The use of organobromine fumigants in food storage practice and
in the treatment of soil used for the production of glasshouse crops
has resulted in bromine residues in foodstuffs being raised above
Cereals, vegetables (other than root vegetables) and milk are the
most important contributors to bromine residues in the average diet.
Extensive data on bromine residues in milk are not available, apart
from the data obtained in the analysis of the UK total diet samples
where the levels found ranged between those found in other dietary
items. Further work is desirable to study levels of bromine in milk
and milk products, because the consumption of milk is high and this
item of the diet can contribute significantly to the overall intake of
bromine. The high bromine contribution from the cereals group is
probably a reflection both of the extensive use of bromomethane as a
cereal fumigant and of the large daily consumption of such foods as
bread or breakfast cereals.
The 'other vegetables' group of the total diet includes lettuces,
which appear to be items most likely to give rise to high dietary
intakes of bromine. Average consumption of lettuce containing average
amounts of bromine residues is not likely to lead to a daily intake in
excess of the present ADI.
METHODS OF RESIDUE ANALYSIS
Methods for the determination of bromine in foods, as organic,
inorganic or total, have been reviewed by Getzendaner (1975). The gas-
liquid chromatographic procedure developed for bromide ion in grain
(Heuser and Scudamore 1970), has been adapted for use on lettuce as
reported by Greve and Grevenstuck (1979), and versions of this method
are now widely accepted for use on various foodstuffs.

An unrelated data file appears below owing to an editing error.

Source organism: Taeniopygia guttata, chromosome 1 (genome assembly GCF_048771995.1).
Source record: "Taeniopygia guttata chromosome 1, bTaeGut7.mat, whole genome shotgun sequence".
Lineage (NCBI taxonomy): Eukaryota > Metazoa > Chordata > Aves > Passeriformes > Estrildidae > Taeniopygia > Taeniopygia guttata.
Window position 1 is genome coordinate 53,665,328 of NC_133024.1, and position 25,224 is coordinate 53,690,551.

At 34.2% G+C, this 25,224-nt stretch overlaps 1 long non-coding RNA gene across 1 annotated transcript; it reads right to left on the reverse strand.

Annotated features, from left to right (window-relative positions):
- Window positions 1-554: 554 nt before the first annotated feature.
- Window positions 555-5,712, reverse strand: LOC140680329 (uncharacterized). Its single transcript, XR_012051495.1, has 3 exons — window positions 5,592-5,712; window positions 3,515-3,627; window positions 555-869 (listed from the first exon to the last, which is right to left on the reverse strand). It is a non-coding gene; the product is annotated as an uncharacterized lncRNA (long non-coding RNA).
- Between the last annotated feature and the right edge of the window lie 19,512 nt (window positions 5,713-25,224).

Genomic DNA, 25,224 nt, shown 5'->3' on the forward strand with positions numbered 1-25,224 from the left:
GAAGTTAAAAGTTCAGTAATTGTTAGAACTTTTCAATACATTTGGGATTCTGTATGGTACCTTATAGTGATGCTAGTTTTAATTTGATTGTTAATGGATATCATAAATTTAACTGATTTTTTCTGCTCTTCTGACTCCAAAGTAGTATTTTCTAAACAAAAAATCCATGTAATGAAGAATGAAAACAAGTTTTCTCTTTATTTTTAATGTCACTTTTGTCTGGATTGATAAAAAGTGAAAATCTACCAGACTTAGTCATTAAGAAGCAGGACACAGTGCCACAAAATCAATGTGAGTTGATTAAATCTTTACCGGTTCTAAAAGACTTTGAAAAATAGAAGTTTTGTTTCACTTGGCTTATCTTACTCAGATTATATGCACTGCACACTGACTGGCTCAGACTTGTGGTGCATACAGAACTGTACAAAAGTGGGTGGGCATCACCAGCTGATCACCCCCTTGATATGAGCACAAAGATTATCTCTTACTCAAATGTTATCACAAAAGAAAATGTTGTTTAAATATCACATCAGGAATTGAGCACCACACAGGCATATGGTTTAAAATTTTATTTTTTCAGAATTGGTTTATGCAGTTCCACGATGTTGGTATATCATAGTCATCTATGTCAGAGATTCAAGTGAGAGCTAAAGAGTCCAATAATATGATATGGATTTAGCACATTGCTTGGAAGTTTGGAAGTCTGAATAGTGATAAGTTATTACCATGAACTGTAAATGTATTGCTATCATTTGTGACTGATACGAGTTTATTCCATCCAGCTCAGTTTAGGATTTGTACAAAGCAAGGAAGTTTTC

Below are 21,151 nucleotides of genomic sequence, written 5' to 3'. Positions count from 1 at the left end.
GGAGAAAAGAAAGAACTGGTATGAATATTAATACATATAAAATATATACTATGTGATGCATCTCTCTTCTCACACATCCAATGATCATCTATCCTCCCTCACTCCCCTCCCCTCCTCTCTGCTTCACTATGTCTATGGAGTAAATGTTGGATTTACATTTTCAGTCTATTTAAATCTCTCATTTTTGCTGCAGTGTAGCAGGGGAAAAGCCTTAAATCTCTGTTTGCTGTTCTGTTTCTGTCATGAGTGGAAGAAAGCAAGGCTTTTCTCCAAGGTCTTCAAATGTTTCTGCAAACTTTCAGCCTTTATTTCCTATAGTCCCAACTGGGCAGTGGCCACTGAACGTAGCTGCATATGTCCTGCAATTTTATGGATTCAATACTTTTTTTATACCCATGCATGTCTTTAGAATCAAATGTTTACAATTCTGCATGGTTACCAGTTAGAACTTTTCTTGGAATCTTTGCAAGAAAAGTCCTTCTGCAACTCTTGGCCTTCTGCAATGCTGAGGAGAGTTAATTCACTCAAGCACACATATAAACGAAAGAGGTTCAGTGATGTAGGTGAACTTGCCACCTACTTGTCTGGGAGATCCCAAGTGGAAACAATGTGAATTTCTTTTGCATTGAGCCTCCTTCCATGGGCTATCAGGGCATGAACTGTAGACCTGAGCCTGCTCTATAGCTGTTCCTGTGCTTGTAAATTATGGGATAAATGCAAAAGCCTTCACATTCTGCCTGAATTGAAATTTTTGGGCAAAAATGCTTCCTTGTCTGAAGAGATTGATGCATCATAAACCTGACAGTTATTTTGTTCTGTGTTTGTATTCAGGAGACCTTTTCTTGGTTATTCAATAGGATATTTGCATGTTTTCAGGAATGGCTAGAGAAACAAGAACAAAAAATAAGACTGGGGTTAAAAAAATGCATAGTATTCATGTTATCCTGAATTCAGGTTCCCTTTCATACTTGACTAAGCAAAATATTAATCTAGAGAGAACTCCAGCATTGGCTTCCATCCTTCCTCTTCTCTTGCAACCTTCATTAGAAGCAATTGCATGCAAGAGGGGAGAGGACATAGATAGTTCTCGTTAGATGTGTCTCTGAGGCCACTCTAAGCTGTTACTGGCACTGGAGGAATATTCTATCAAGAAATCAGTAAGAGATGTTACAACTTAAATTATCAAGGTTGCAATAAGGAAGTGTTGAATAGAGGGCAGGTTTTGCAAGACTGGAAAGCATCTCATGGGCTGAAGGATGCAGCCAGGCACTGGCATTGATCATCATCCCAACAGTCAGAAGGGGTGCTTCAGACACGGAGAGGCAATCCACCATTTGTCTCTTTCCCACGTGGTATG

Some data on dietary intakes of bromide ion in USA (1970), UK
(1978-79) and the Netherlands (1976-80) have been reviewed, together
with some additional information regarding 'natural' and post-
treatment levels in some crops. The average daily intakes of 8.4 mg
(UK) and 9.4 (Netherlands) compare favourably with the calculated
allowable daily intake for a 60 kg adult of 60 mg.
FURTHER WORK OR INFORMATION
1. Data on dietary intake of bromide ion from countries other than
the Netherlands, USA and UK, especially those with different
2. Further data on the bromide ion content of milk and dairy
de Vos, R.H. and van Dokkum, W. Kwantitatief onderzoek naar de
1980 aanwezigheid van additieven in chemische contaminanten in
totale dagvoedingen. Rapport nr. R. 6331 (CIVO/TNO).
Getzendaner, M.E. A review of bromine determination in foods. Journal
1975 of the Association of Official Analytical Chemists, 58:
711 - 716.
Greve, P.A. and Grevenstuck, W.B.F. Gas-liquid chromatographic
1979 determination of bromide ion in lettuce: interlaboratory
studies. Journal of the Association of Official Analytical
Chemists, 62: 1155 - 1159.
Greve, P.A. and Verschraagen, C. Anorganisch bromide in totale dieten.
1977 Intern rapport nr. 75/77 Tox-RoB (RIV). (Unpublished)
1978 Anorganisch bromide in duplicaat 24-unrsvoedingen. Intern.
rapport nr. 162/78 RA (RIV). (Unpublished)
Heuser, S.G. and Scudamore, K.A. Selective determination of ionised
1970 bromide and organic bromides in foodstuffs by gas-liquid
chromatography. Pesticide Science, 1: 244 - 249.
Manske, D.E. and Corneliussen, P.E. Pesticide residues in total diet
1974 samples (VII) Pesticides Monitoring Journal, 8: 110 - 124.
UK Information on bromide ion residues from the United Kingdom.